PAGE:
«

»

Sep 02 2016

Four Buddhist Truths Learned from Chronic Pain

1. Everything is Transient

During my last pain flare, for over a week I lived with the feeling of two nails shoved in my eyes, causing an intense headache. It would be easy to say the pain was constant since it bothered me enough to interrupt my activity several times a day. However, if I remain fully present with my body during these times, I notice how the pain waxes and wanes, even during a full body pain flare.

I’ve found this to be true of all the types of pain and fatigue I experience. As I expand my awareness out from the body, I see the truth of impermanence in all aspects of life.

 

2. Suffering is caused by Attachment

When the pain forces my body to shut down and all I can do is lie on the couch, I watch my mind as it grapples with the situation. If I remain attached to getting up and being active, there is great suffering when the body refuses to cooperate. If I let go of the attachment and instead observe what is, there is pain and discomfort but no suffering. It is as if a large weight is removed and I can simply be with the pain as it changes form with every breath.

I watch how at times we all cling to ideas of how we think it should be – whatever the situation – and how this attachment blinds and separates us from what really is here now.

 

3. There is Always a Way Out

Intractable pain feels like being a tiny cage with no escape. It can overwhelm the attention to the point where there’s no other point of focus. At level 10 on the pain scale, the body collapses and the mind shuts down – the way out is the autonomic response beyond our conscious control. At any level below 10, we can find the way out by focusing our mind.

Once we realize this, we have many choices:
– increase our suffering by focusing on our attachment,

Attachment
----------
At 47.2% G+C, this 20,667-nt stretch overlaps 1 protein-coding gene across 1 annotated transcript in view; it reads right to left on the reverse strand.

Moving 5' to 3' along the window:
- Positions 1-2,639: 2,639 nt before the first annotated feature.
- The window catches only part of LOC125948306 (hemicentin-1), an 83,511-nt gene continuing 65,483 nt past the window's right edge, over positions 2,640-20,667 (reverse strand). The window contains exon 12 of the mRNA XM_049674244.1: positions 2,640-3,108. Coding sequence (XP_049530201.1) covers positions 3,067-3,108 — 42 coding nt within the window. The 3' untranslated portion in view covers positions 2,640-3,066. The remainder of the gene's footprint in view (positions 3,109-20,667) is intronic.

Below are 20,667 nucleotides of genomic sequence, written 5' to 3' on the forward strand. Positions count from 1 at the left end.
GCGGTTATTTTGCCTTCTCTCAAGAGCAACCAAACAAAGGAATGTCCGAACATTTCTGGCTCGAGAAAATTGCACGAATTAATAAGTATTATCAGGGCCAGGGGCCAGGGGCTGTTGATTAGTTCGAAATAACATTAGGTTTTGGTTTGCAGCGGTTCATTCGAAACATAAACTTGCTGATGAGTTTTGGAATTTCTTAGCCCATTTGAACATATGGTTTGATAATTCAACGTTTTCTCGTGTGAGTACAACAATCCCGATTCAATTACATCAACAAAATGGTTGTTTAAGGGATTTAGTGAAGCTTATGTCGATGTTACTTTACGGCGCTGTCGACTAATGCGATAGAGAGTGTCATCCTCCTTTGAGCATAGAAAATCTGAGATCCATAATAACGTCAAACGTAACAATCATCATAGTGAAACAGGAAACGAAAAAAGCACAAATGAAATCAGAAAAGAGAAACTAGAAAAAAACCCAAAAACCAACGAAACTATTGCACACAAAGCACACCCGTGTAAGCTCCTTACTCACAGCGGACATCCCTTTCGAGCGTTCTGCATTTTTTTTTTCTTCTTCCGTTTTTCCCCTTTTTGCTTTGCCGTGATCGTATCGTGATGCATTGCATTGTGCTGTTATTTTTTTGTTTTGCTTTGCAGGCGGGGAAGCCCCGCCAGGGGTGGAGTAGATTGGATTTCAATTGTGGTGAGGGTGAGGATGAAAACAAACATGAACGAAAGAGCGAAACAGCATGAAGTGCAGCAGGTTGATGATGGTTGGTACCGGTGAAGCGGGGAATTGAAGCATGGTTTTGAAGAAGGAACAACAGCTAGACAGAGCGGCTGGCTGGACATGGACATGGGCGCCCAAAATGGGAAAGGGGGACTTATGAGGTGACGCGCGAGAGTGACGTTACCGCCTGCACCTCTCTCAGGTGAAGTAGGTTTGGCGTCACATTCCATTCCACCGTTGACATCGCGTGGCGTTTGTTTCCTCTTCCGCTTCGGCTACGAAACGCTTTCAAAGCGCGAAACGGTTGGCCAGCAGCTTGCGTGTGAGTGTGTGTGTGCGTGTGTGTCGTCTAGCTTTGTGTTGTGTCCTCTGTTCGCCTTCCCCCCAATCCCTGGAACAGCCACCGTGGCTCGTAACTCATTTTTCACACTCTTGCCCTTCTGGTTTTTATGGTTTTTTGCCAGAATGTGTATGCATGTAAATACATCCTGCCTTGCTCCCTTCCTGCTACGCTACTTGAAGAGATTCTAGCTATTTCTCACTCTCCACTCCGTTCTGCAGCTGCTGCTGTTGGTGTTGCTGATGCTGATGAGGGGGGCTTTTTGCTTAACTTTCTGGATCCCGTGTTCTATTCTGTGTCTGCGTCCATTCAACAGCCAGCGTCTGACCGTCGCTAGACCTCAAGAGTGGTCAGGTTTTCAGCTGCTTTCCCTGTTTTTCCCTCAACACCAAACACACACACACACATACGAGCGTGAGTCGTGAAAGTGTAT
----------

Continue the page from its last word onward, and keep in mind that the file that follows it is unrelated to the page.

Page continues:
– escape through the power of imagination,
– distraction either physically by introducing different sensations or mentally through visual or auditory stimulation,
– or conscious observation of the qualities of pain through the lens of detachment.

Sensorial distraction may include a tens unit, massage, petting an animal, listening to music, or watching a movie. Conscious observation with detachment may include reminding ourselves I am not this fragile body and all of this is merely sensations passing through my awareness field. Throughout the years, I have applied all of these methods to find my way out of the tiny cage.

In my dealings with others, and in my own pre-pain personal experience, I’ve seen how we find ourselves feeling trapped by a situation over which we have no direct control, yet there is always a way out of that feeling of helplessness by taking control the one place we always can: the focus of the mind.

 

4. Meditation Makes Finding the Way Out Easier

Practicing meditation makes the mind stronger, and thus allows us to gain control of our focus in the most trying of circumstances. I could write paragraph after paragraph with examples of how myself and others have benefited from meditation and share many studies revealing the power of meditation, but this is the one Truth you’ll have to prove for yourself.

JennaDesertViewTower

 

****

To be notified of new blog posts, please join my Happy News Mailing List.

My work is entirely funded by my readers – by you. If you like what you have read, if you find insight or inspiration in these words, please visit my Support page to learn how you can help keep the work going with a one-time gift, or as an ongoing Patron.

THANK YOU!

Jenna